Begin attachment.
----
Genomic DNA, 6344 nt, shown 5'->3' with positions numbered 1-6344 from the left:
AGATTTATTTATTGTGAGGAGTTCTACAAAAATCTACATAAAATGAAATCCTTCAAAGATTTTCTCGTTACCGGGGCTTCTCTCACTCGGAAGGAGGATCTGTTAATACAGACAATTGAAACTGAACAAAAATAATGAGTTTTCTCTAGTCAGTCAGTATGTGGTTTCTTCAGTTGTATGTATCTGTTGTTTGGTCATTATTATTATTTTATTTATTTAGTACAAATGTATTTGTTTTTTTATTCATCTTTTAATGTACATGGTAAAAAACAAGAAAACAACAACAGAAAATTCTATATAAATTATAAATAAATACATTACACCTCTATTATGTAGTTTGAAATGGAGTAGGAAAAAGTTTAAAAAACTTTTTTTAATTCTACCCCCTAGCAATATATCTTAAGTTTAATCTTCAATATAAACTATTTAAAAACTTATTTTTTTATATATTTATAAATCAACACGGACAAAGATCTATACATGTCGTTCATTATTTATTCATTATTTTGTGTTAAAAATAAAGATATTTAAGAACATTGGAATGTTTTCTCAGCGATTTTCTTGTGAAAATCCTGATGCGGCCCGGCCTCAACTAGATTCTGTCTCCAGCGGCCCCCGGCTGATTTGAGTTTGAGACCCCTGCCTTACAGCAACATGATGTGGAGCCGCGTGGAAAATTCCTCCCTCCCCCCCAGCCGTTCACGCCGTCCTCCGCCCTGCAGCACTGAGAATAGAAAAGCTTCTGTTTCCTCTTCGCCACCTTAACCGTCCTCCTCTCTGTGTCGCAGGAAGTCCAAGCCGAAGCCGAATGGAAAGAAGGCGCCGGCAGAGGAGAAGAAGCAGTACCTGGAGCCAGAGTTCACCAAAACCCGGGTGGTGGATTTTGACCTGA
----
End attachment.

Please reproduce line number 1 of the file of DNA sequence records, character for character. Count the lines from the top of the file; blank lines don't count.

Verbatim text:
Genomic DNA, 6344 nt, shown 5'->3' with positions numbered 1-6344 from the left: